Instead, they were forced to live in a workhouse where conditions were deliberately made harsher than the worst conditions outside the government believed that the cause of poverty was laziness or a bad character. Poor harvests in and increased shortages and poverty.
There was a good harvest in , but the benefits of this were lost because that was a year of economic depression, so industrial workers could not afford to buy agricultural goods. Lastly, there were big social divisions between the gentry large landowners and the small tenant farmers and labourers who worked on the land.
The gentry tended to belong to the Church of England Anglican and spoke English. They often served as local magistrates or were Poor Law officials or belonged to Turnpike Trusts. They fixed the poor rate, the tolls and the tithes. They had little in common with those who worked on the land and often made decisions that suited their own interests.
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The rest of the population was Welsh-speaking and Non-Conformist. The authorities eventually suppressed the Rebecca riots, using troops and the full force of the law. Some rioters were caught and sentenced to transportation. Social conditions also changed over the decade. Improvements in the laws controlling turnpike trusts and the coming of the railway eased many of the transport problems in west Wales.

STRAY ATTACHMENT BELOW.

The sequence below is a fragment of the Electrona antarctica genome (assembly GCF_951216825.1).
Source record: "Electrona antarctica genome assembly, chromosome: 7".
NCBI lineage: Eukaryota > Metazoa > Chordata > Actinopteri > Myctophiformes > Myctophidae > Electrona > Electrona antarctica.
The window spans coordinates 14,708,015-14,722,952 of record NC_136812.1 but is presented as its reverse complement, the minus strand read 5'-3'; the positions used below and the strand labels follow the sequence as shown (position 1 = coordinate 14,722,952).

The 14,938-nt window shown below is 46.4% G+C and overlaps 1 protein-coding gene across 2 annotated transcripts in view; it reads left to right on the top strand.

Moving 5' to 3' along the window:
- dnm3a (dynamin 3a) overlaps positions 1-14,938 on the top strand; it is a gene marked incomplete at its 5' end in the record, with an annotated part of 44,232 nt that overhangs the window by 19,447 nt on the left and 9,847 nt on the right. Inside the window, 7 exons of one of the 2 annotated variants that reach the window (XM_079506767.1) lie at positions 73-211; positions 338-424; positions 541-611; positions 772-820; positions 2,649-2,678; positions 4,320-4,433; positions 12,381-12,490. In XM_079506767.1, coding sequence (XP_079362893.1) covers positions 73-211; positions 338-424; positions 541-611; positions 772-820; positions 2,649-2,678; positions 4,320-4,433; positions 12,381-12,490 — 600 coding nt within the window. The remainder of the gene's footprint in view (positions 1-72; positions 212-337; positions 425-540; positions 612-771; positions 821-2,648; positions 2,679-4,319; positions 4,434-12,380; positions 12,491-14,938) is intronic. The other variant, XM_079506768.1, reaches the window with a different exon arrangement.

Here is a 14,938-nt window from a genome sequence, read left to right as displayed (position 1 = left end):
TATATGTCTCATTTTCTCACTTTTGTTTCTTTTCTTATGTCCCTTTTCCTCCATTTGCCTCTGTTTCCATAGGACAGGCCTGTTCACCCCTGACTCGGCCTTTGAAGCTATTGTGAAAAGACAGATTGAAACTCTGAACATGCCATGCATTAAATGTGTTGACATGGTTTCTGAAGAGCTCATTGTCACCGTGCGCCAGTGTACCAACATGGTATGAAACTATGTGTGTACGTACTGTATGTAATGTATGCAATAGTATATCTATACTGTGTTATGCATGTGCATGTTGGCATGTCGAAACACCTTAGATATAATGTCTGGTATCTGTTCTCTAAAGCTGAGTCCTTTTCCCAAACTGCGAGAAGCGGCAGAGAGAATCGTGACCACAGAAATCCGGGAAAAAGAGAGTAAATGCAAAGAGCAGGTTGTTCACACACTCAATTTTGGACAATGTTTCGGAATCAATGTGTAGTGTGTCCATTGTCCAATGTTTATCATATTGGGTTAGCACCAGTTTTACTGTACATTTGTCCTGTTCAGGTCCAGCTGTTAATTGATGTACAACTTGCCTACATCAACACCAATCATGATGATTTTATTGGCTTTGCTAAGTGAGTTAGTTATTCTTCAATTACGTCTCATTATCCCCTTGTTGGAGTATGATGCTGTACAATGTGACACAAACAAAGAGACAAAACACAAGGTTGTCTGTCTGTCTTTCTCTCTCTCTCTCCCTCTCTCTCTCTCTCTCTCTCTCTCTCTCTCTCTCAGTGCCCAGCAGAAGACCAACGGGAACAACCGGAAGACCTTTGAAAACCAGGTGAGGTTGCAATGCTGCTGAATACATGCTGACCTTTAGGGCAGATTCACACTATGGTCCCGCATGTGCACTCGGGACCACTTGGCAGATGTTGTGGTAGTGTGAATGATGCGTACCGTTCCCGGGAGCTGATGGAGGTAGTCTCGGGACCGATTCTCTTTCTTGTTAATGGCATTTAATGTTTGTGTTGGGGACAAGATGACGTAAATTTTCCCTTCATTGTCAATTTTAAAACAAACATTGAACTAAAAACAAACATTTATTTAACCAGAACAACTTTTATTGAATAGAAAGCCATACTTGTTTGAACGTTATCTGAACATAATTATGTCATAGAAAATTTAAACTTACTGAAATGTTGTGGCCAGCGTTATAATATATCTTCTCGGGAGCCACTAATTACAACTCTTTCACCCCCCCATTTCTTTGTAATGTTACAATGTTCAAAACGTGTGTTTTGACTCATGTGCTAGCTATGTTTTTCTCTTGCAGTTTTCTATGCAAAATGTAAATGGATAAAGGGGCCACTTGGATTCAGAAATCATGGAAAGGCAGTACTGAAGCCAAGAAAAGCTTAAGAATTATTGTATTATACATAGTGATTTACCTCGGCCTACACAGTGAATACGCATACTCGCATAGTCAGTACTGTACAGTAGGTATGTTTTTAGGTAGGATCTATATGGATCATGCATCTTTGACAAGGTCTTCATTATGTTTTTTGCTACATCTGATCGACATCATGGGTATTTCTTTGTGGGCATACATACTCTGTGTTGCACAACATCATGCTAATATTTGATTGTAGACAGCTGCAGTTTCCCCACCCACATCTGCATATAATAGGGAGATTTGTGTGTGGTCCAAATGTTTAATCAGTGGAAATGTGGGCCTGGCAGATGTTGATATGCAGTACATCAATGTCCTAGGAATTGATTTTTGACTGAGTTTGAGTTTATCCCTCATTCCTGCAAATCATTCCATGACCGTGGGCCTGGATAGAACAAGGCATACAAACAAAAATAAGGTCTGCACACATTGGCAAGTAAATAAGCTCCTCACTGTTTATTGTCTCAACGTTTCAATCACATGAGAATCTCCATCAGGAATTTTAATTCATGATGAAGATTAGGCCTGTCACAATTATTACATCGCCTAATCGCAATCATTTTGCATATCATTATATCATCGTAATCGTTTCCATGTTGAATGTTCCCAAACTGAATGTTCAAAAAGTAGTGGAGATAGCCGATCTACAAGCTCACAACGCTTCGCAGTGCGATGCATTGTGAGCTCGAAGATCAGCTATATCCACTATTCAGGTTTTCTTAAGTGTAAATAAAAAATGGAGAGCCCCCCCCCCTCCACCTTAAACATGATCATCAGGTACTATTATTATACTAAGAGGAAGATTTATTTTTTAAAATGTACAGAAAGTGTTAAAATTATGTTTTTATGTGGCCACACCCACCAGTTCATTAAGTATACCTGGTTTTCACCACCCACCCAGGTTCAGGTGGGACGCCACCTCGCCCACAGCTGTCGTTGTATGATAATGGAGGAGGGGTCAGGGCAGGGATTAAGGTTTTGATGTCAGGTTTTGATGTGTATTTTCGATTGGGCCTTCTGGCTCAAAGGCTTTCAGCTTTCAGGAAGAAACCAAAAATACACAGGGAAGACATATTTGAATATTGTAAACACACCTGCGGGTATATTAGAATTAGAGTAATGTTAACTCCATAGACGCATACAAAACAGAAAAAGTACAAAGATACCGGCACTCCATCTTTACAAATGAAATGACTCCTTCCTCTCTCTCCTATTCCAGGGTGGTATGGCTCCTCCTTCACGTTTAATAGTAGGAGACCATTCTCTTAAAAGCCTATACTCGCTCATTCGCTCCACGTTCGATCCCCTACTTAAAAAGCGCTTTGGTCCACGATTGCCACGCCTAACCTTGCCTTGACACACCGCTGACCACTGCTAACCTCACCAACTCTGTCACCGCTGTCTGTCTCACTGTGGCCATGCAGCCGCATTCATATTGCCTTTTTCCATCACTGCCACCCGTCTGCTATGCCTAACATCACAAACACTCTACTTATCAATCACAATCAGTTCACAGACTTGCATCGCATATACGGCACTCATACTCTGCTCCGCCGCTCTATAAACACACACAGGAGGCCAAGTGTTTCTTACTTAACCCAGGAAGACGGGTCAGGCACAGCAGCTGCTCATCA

People could move more easily to find work and this helped reduce pressure in rural areas for jobs. The ending of the Corn Laws in , and attempts in to make the Poor Law less cruel, also helped. It looks at the story of the Rebecca riots through evidence relating to the nature of the movement, the experience of some of those involved and the reaction of the authorities. Part of industrialisation was the transport revolution, which involved the turnpike system on the roads and ultimately the coming of the railways.
Source 1 provides evidence of the aims and concerns of the movement. It also reveals the lack of opportunities for those aspiring to protest — they had to conceal their identity to avoid capture. The means of social control used by the authorities are evident in the source. Source 3 reveals more about the attitude of the authorities and shows that punishments were severe transportation for those who damaged the tollgates and houses.
Source 4 provides evidence from the commission of inquiry into the roads of south Wales that ultimately resulted in a change to the law. Welsh Newspapers online Explore Welsh Newspapers on line to read how the Rebecca riots were reported. Suitable for: Key stage 3 , Key stage 4 , Key stage 5 Time period: Empire and Industry Curriculum topics: Industrial Revolution , Local Histories , Political and social reform , Revolution and Rebellion Download: Lesson pack Sign me up to the mailing list Subscribe now for regular news, updates and priority booking for events.